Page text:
Price of Oil Rises, But Investors May be Disappointed

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The price of oil rose on Jan. 29, 2016 because of rumors that Russia and OPEC might cut production. However, some analysts are not convinced that these rumors are true. (

The price of oil rose on Jan. 29, 2016 to close at $33.62 a barrel as a result of speculation that OPEC and Russia have tentatively reached an agreement to cut production and reduce the current oil glut. Today’s closing price was a three week high, following two years during which the price of oil has fallen steadily.

Despite the encouraging rumors, some countries, such as Iran and Iraq, have said that they hope to increase rather than reduce their production.  Consequently, the rising price of oil may be premature. Investors will be disappointed if the oil producing countries are unable to reach an agreement to decrease the oil glut.

As of the afternoon of Jan. 29, Moscow announced that minister Sergei Lavrov, would visit the UAE and Oman to discuss oil policy.  In addition, Venezuela, which has been begging OPEC for several weeks to have an emergency meeting to cut production, announced it is sending its oil minister to Russia on a tour beginning on Saturday, Jan. 30, of both non-OPEC and OPEC countries.

However, Iran and Iraq both want to increase their oil production, which is likely to make it impossible to get the other countries to agree to cut their production.

Nonetheless, some analysts are encouraged that Russia and OPEC countries are having these discussions.  They also believe that global demand will increase again, which would also reduce the current oil glut.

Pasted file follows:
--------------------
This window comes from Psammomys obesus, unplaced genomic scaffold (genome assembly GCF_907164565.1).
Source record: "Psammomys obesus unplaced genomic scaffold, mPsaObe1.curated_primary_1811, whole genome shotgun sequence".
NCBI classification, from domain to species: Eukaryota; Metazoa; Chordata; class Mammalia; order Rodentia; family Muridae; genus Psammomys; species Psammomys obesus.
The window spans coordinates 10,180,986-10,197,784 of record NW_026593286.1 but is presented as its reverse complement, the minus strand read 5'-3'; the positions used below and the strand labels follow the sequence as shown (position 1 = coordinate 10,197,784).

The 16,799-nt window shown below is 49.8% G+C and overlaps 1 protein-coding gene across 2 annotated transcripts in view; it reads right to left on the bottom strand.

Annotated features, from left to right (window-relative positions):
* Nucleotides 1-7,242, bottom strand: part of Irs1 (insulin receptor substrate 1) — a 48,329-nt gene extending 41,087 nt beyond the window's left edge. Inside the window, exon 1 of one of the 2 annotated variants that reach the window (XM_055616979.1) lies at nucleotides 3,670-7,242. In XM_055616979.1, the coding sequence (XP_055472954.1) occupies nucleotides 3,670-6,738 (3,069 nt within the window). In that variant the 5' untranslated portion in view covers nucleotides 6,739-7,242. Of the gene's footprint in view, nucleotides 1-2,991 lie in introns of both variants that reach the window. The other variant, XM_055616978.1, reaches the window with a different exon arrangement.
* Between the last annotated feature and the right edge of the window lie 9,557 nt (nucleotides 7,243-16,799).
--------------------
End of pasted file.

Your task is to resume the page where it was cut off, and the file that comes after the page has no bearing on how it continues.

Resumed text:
Currently, however, both the rumors about an agreements between Russia and OPEC, and the hope that global demand will reduce the oil glut are pure speculation.  No definite changes have happened yet in either of these arenas.

One thing that could reduce the oversupply of oil is the falling rate of production in the U.S., which dropped in both October and November.  In addition, U.S. shale oil producers, who have added to the glut, have cut their capital spending forecasts for 2016.  In addition, the U.S. oil drilling rig count fell for the sixth straight week.  Future cuts are also possible.

Phil Flynn, an analyst at Price Futures Group in Chicago, told Reuters, “With more energy companies announcing cuts and OPEC contemplating a cut, it looks like oil is forming a bottom.”

This would be welcome news to energy companies, which have seen their profits slashed because of the dramatic drop in oil prices over the past few months.

Some analysts believe that oil hit its bottom when it dropped below $30 a barrel and it could climb back up to $40.  However, other analysts, such as John Kilduff, a partner at Again Capital LLC in New York, believe that it is too soon for this much confidence and they are waiting to see if foreign producers are able to reach an agreement on cutting their production.

Fortune Magazine also reports that they do not expect us to see cuts in production any time soon.


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